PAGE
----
Ikat is a method of type-dying patterns onto thread before they are woven together. It is associated most with the Malay people of Nusa Tengarra, who still wear ikat in their ceremonial clothes and their everyday wear. The most well-known stuff—“selendang” (shawls), “selimut” (blankets), sarongs, burial clothes for the dead—comes from Sumba and Flores. Ikat is an Indonesian word that means “to bind.”

Ikat has traditionally been made by women with handspun cotton colored with dyes made from local plants and minerals, often featuring brown and indigo hues. These days more manufactured dyes and threads are being used but traditional methods are still prized.

Ikat methods are believed to have been invented over 2000 years ago in Vietnam and southern China and brought to Indonesia by the ancient Vietnamese Dongson culture. Styles and motifs vary from village to village and depend on the purpose of the item. In some places valuable pieces are given to brides as part of their dowry and valued pieces can only worn by people of high status. Some motifs are believed to have their origins among the Dongson people.

The first step in making ikat is spinning the thread with a spindle. The thread is often stiffened and strengthened by giving it a bath in roasted maize of grated cassava. Blue dyes have traditionally come from the indigo plant. Red dyes on Sumba have traditionally come from the bark and roots of the kombu tree. Purple is produced by dying with indigo and then with kombu

The threads are dipped in dye. Sections that are not dyed are bound together with a dye-resistant fiber. Separate drying is done for each color. The process requires great skill because the dyer works out in advance were the dye will appear for a design before it is even woven. After dying the cloth is woven with a hand loom.


Batik is a method of producing designs by using waxing and dying techniques. Batik is used in making shirts, sarongs, skirts, dresses and almost any other item of clothing in many parts of the world. Central Java is famous for its batik. Mystic-influenced Indonesia batik features stylized images of animals and people. Some designs were once only allowed to be worn by members of the royal family.

Batik is an old Javanese word that means “to dot” or "to stipple". The word batik is thought to be derived from the word 'ambatik' which translated means 'a cloth with little dots'. The suffix 'tik' means little dot, drop, point or to make dots. Batik may also originate from the Javanese word 'tritik' which describes a resist process for dying where the patterns are reserved on the textiles by tying and sewing areas prior to dying, similar to tie dye techniques. Another Javanese phase for the mystical experience of making batik is “mbatik manah” which means “drawing a batik design on the heart”. [Source: ]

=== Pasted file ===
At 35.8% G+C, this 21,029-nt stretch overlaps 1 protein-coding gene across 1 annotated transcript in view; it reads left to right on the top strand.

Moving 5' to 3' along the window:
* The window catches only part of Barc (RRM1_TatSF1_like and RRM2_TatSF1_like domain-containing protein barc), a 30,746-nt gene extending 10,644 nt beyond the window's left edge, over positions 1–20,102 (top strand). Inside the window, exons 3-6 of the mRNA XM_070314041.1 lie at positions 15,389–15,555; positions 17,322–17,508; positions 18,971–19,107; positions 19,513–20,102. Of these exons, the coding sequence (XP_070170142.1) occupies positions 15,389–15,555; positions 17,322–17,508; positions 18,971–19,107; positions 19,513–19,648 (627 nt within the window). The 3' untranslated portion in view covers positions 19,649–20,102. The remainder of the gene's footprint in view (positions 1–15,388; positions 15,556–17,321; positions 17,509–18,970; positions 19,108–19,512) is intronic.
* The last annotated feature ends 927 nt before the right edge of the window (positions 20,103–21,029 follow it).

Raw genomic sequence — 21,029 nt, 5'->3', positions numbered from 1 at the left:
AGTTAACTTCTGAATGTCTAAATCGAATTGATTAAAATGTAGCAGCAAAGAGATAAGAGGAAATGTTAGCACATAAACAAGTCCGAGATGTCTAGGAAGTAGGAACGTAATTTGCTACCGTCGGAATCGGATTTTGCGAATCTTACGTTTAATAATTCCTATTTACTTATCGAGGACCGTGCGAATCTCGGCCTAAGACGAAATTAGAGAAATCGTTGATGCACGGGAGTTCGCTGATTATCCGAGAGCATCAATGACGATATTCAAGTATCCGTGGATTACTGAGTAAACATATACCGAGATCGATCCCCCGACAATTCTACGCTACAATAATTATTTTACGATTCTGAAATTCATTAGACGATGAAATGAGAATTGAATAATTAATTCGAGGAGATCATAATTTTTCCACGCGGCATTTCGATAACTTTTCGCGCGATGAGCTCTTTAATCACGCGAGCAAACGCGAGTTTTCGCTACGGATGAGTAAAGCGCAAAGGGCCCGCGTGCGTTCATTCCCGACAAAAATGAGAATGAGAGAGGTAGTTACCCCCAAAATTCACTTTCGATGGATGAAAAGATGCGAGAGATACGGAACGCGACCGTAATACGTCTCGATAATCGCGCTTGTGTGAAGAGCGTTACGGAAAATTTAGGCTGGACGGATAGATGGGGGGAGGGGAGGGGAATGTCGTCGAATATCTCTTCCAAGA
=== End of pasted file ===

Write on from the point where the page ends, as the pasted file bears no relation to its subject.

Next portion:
Java, especially the court cities of Yogyakarta and Solo, are famous for batik. Each member of the royal families and often each court employee has a batik pattern specific to them, often made with brown, yellow and indigo designs. Batik produced in northern Java, particularly around Pekalongan, is known for its bolder colors and more innovative designs. Batik is also produced in some other areas as in Bali where local designs are incorporated.

Batik textiles were made in royal courts and cottages, but also became a major commercial industry in Java and Bali, an industry that has experienced economic vicissitudes over the decades.Batik cloth varies enormously in artistry, elaboration, quality, and cost. Formal occasions require that Javanese, Sundanese and Balinese women wear whole cloths wrapped ornately to form a skirt. Men nowadays do so only at their marriage (or if they are in royal courts or are performers in gamelan, dance, or theater). Long-sleeved batik shirts are now accepted formal social wear for men of all ethnic backgrounds, though formal wear for men also includes civil service uniforms, shirts and ties, or Western suits. [Source:]

You Tube video by Piet Verboven demonstrates the batik making process.

Making Batik

Batik designs are made by covering part of the fabric with wax or another dye-resistant material such as rice paste and then dying it and then boiling it to melt the wax away. Dye doesn't penetrate the wax, which is then scraped or melted away, leaving behind a design, repeated waxwings and dyings produces intricate multicolored designs.

Patterns drawn with a wax-filled pen known as a “canting” are called “batik tulis”. Using this methods the design is traced onto a prepared white cloth or onto a clothe that has already been dyed. the pattern is then drawn with wax. Wax is kept on areas already with dye to protect them from more dye. The process s often repeated with progressively darker shades until the desired motifs and colors are produced.

Hand blocked batiks, in which the wax is applied with a copper stamp, are called “batik cap”. items made using this method often have the same images repeated several times.